Figure 2: (a) TEM images of encapsulated fluorouracil in polymeric nanocapsules with gold nanoparticles and (b) TEM images of encapsulated thioguanine in polymeric nanocapsules with gold nanoparticles

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Figure 3: (a) TEM images of encapsulated fluorouracil in polymer nanocapsules with iron oxide nanoparticles and (b) TEM images of encapsulated thioguanine in polymer nanocapsules with iron oxide nanoparticles

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The scanning electron micrographs of PLA-co-PET nanocapsules containing anticancer and antituberculosis drugs in the presence and absence of gold and iron oxide nanoparticles were shown in [Figure 4] and [Figure 5]. The surface of nanocapsules appeared to be smooth and it was clear that some nanospheres had been collapsed. Nanocapsules were spherical in shape and drug particles were adhered at surface as shown in SEM micrographs. The surface of polymeric nanocapsules with gold and iron oxide nanoparticles was smoother than that of nanocapsules made from PLA-co-PET/drug. The average size of the nanocapsules were found to be in the range of 230-250 nm.
Figure 4: (a) SEM images of encapsulated thioguanine in polymer nanocapsules; (b) encapsulated thioguanine in polymer nanocapsules with iron oxide nanoparticles; and (c) encapsulated thioguanine in polymer nanocapsules with gold nanoparticles

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Figure 5: (a) SEM images of encapsulated fluorouracil in polymer nanocapsules; (b) encapsulated fluorouracil in polymer nanocapsules with iron oxide nanoparticles; and (c) encapsulated fluorouracil in polymer nanocapsules with gold nanoparticles

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Anticancer studies

Hep2 cell line was used for microtissue culture assay. The cultures were prepared as described in the experimental section. Hep2 cells (concentration 10,000 cells/0.1 mL) were seeded in 24-well microtiter plates, and incubated for 48 h at 36°C in 5% CO 2 environment. The growth medium is decanted and different dilutions of polymer nanocapsules (diluted in MEM without FBS) were added in tetrads. Cell control, diluent controls, and cell controls (without drugs) were included and then the plates were incubated at 36°C in 5% CO 2 environment. In the first day reading was noted microscopically for cytotoxicity, however, MTT (3-(4,5-dimethyl thiazol-2yl)-2,5-diphenyl tetrazolium bromide) assay was performed to find out the percentage of viability and death cells after 48 h. MTT is cleaved by mitochondrial dehydrogenase in viable cells, yielding a measurable purple product formazan. This formazan production is proportional to the viable cell number and inversely proportional to the degree of cytotoxicity.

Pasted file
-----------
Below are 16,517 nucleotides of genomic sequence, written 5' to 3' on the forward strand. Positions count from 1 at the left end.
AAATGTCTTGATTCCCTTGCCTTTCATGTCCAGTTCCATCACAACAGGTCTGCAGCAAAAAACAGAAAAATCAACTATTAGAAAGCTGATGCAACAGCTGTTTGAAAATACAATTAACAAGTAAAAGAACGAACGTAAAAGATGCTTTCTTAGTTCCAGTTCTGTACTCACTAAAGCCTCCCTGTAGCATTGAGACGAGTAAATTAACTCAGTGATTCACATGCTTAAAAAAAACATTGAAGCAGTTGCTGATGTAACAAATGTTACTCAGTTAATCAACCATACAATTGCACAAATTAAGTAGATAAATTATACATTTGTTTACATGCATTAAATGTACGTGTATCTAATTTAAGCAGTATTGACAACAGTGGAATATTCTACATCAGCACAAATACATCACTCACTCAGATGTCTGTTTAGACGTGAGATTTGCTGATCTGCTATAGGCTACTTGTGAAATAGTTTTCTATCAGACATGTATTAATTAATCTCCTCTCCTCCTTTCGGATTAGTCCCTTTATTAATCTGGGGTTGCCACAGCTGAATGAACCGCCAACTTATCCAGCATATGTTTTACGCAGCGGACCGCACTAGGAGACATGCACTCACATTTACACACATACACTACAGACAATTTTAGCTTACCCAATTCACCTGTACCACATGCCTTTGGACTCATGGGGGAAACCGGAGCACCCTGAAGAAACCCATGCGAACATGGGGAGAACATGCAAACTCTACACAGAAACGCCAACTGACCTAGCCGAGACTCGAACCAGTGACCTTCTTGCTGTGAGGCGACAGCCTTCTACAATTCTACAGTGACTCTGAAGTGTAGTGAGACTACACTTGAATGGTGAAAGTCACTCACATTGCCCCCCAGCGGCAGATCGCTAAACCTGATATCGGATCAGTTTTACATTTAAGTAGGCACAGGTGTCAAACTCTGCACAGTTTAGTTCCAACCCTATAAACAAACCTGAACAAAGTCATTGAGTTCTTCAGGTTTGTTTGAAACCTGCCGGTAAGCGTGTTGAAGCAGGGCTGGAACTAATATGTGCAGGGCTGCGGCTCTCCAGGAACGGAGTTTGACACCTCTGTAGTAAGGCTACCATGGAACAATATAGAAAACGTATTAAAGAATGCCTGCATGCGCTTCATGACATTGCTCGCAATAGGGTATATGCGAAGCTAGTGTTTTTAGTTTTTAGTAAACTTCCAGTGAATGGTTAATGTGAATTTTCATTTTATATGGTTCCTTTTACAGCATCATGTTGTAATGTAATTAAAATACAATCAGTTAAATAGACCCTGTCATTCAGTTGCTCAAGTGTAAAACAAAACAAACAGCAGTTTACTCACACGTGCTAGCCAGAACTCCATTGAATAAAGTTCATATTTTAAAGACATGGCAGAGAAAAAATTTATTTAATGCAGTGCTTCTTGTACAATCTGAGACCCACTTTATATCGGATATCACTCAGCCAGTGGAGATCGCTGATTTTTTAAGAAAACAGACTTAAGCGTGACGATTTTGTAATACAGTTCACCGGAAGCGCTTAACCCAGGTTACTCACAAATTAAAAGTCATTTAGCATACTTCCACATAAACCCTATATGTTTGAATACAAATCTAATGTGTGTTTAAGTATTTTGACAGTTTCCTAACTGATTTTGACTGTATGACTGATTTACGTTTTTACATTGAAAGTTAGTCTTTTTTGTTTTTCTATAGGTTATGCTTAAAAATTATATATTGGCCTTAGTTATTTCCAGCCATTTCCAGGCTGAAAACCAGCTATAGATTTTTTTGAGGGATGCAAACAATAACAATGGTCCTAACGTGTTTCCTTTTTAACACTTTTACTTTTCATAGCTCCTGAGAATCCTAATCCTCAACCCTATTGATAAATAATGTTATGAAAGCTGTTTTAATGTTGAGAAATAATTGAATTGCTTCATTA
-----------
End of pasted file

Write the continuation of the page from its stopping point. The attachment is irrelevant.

The cytotoxicity assay was carried out for two different anticancer drugs (6-TG and 5-FU) and their effect with gold and iron oxide nanoparticles were measured. The supernatant layer was discarded and washed once with cold PBS. 5 mg/ml of MTT was added to each well. The plate was incubated at 37°C for 4 h. One milliliter of DMSO was added to each well after the incubation and aspirated to break the cells to dissolve the formazan crystals. The color developed was measured spectrophotometrically at 690 nm. Cell control was included in each assay to compare the fall of cell viability in anticancer activity. The optical density (OD) values were directly proportional to the cellular viability. The OD values of the cell control, solvent control, and the toxic dose of anticancer drugs, encapsulated drugs in polymeric nanocapsules with gold or iron oxide nanoparticles were studied for both the anticancer therapeutic systems.

The test was repeated for 3 times at different periods for reproducibility in the present investigation. The cytotoxicity can be measured by using the following formula:

Toxicity = sample OD × 100 / control OD (in terms of live cells)

The toxicity assay of polymeric nanocapsules encapsulated with anticancer drugs in the presence of gold or iron oxide nanoparticles were carried out in Hep2 cancer cells and shown in [Figure 6] and [Figure 7]. The toxicity assays of encapsulated thioguanine in polymeric nanocapsules with gold or iron oxide nanoparticles and encapsulated thioguanine in polymeric nanocapsules toward the cancer cell were depicted in [Table 3], [Table 4] and [Table 5], respectively. Encapsulated thioguanine (3.12 μg) in polymeric nanocapsules with gold and 6.25 μg of encapsulated thioguanine in polymeric nanocapsules with iron oxide gives 50% toxicity for Hep2 cancer cells (ie, 50% cancerous live cells are left behind), whereas 8 μg of pure thioguanine encapsulated in PLA-co-PET nanocapsules was required for 50% toxicity toward Hep2 cancer cells.